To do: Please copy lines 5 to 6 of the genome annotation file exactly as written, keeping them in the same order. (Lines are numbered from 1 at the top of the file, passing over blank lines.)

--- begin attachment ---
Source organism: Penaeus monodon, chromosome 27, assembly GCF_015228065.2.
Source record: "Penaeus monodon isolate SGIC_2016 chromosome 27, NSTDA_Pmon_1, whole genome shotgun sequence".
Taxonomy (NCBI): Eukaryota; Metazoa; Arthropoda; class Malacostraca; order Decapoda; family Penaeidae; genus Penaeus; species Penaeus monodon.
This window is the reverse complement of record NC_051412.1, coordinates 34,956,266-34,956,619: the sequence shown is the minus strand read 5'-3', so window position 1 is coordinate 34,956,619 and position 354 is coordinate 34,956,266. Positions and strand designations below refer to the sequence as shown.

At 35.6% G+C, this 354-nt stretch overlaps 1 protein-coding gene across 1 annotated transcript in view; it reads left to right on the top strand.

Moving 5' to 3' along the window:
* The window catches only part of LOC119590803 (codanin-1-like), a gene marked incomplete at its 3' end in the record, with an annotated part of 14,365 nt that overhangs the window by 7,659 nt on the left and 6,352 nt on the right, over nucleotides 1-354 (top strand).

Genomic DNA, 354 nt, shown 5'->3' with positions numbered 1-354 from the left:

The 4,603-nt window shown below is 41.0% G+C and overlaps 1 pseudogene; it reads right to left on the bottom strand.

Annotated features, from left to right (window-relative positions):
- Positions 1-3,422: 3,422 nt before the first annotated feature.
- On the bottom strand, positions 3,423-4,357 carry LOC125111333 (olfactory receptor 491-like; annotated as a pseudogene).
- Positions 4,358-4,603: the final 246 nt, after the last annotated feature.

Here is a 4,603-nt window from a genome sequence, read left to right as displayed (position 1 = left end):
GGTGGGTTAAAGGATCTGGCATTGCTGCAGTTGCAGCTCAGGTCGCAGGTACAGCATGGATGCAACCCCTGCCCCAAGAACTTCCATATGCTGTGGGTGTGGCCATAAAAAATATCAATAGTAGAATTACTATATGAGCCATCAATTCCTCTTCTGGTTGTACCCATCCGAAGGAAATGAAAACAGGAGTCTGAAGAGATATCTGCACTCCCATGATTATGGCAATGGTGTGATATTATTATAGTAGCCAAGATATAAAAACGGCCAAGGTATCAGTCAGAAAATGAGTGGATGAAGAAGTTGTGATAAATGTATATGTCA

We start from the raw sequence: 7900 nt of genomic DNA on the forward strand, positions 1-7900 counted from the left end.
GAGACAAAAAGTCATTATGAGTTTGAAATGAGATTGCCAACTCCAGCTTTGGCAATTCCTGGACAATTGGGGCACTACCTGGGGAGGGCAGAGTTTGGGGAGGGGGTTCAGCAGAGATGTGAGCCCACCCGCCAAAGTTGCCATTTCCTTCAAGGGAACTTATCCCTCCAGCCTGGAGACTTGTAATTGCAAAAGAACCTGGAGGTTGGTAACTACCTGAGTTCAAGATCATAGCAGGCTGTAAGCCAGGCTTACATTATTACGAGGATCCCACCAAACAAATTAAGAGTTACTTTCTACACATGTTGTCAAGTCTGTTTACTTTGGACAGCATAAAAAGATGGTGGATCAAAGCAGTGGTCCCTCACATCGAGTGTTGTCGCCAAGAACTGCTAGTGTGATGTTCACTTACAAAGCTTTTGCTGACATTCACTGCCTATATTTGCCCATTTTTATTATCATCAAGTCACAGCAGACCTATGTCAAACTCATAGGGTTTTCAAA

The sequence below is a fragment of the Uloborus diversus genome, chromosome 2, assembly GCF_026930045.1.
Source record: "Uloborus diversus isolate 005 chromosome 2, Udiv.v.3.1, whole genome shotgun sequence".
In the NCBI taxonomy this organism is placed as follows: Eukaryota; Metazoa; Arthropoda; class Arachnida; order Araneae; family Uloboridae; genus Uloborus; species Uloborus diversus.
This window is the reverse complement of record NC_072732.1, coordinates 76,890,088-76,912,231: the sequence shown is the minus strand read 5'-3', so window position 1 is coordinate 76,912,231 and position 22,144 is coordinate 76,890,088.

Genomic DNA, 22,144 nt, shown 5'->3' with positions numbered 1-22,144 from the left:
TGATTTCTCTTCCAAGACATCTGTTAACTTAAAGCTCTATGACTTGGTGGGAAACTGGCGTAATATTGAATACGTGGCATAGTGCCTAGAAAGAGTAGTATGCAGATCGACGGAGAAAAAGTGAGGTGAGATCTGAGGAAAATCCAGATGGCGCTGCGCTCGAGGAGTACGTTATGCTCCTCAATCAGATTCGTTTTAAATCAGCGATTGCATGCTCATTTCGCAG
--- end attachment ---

At 35.6% G+C, this 354-nt stretch overlaps 1 protein-coding gene across 1 annotated transcript in view; it reads left to right on the top strand.

Moving 5' to 3' along the window: